null mice die early in embryonic development23
. We later bypassed this developmental lethality issue using Cre-LoxP technology to generate heart-specific deletion of Erk2
in the Erk1−/−
. In addition to embryonic lethality, another problem is that the adult cardiac phenotype observed in a traditionally targeted KO mouse could be influenced by loss of gene function in other organs or tissues. Finally, replacement of the endogenous gene at a given locus can alter transcriptional patterns of neighboring genes due to the deletion of their critical regulatory elements even with a precise targeting construct or from interference with the neomycin cassette and its promoter. Knowing as much as possible about the genomic locus of interest through comparative genomic programs can guard against this situation and is further discussed in the supplement (Supplemental Information
). A classic example of this was identified when three different labs independently deleted the muscle regulatory factor MRF4. Interestingly, 2 of the 3 MRF4 KO models were lethal during development while the other was not. In the 2 non-viable models, expression from the neighboring Myf5
gene was also absent despite the Myf5
locus being intact25–27
Experimental considerations for genetically modified mice.
Transgenesis also has various technical challenges due to the fact that the transgene randomly inserts into the genome and that expression levels are typically higher and can be considered “non-physiologic” (). However, we have generated transgenic lines where expression almost exactly approximates the known increase in expression of a disease-associated gene in the heart. For example, thrombospondin 4 is induced in the heart following many different disease-inducing stimuli, and this level of induction was approximated by transgenesis with the α–MHC promoter, accurately revealing its disease modifying phenotype28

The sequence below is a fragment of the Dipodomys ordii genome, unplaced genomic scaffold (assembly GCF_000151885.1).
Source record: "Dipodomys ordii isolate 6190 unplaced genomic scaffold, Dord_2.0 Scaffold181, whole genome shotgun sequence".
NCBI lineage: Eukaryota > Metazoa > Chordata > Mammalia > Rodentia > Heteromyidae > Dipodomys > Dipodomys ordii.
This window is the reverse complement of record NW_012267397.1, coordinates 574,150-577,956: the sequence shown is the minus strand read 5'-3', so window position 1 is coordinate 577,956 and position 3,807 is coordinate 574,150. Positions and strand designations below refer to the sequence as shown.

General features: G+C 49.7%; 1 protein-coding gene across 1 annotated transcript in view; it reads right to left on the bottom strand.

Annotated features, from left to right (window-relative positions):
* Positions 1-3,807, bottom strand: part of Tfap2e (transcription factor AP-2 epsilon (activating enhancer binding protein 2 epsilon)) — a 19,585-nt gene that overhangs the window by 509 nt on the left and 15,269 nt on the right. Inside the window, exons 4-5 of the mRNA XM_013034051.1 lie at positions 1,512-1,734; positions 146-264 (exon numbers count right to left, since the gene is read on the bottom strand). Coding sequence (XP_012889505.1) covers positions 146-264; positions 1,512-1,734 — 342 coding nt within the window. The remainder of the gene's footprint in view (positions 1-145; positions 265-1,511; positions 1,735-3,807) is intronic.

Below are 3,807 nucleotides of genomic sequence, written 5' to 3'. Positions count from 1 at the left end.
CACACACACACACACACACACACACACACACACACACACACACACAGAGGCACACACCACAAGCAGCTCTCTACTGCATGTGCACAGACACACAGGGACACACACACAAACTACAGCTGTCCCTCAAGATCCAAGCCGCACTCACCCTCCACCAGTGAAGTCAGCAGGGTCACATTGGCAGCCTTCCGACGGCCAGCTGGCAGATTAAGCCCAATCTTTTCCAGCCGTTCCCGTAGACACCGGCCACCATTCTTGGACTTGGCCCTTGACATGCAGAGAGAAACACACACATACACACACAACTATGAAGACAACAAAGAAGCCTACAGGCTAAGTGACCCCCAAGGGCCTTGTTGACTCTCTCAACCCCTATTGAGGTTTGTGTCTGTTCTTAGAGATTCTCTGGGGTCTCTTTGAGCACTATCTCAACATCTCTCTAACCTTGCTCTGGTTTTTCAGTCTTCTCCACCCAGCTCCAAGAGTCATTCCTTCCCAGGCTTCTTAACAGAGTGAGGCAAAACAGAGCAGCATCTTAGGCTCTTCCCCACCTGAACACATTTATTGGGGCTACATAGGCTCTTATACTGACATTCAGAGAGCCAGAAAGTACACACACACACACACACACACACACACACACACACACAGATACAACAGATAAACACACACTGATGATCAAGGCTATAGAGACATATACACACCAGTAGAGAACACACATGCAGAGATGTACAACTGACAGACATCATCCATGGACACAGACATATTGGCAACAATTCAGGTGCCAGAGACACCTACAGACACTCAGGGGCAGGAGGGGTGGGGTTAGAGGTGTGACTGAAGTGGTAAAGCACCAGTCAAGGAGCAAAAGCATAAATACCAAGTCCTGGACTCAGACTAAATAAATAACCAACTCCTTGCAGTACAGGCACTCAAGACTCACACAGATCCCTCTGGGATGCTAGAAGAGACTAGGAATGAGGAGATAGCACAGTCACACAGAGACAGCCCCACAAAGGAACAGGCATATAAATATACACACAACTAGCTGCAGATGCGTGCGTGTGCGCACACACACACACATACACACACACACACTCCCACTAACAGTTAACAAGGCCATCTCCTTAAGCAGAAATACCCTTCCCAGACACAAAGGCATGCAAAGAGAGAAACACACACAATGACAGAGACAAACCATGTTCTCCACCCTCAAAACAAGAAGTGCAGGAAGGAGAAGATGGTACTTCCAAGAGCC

Another issue that can seriously compromise a genetic based experiment in the mouse is if more than one gene or transgene to be simultaneously manipulated resides on the same chromosome. The easiest way to understand the issue is by example from our own laboratory. We were attempting to develop double null mice between the δ-sarcoglycan (Sgcd) and the JNK2 (Mapk9) deleted loci to determine if loss of JNK2 protein might impact muscular dystrophy pathogenesis in mice lacking δ-sarcoglycan. We crossed the mice, but their offspring were never genotyped as double homozygous. Only double heterozygotes were ever identified. Checking the genomic database we easily surmised that the reason was because both genes reside on mouse chromosome 11. This same issue can befall a transgene if one is trying to cross it into a homozygous null gene-deleted background. Moreover, transgenes are rarely mapped for chromosomal insertion, and when one fails to identify homozygous nulls with the experimental transgene of interest, most of us would interpret it as a lethal event due to the biology associated with the cross, when actually it is because transgene and targeted allele are on the same chromosome. However, if the genes/transgenes of interest are far enough apart on the same chromosome, meiotic cross-overs can occur with enough breeding, which will allow for success in obtaining double nulls or a null loci with a hemizygous transgene. Finally, if maintained in the hemizygous state, 2 transgenes are easily crossed even if they reside on the same chromosome, but neither can be made homozygous without obtaining cross-overs (and if the loci of interest are too close together on one of the chromosomes, such events can be extremely rare).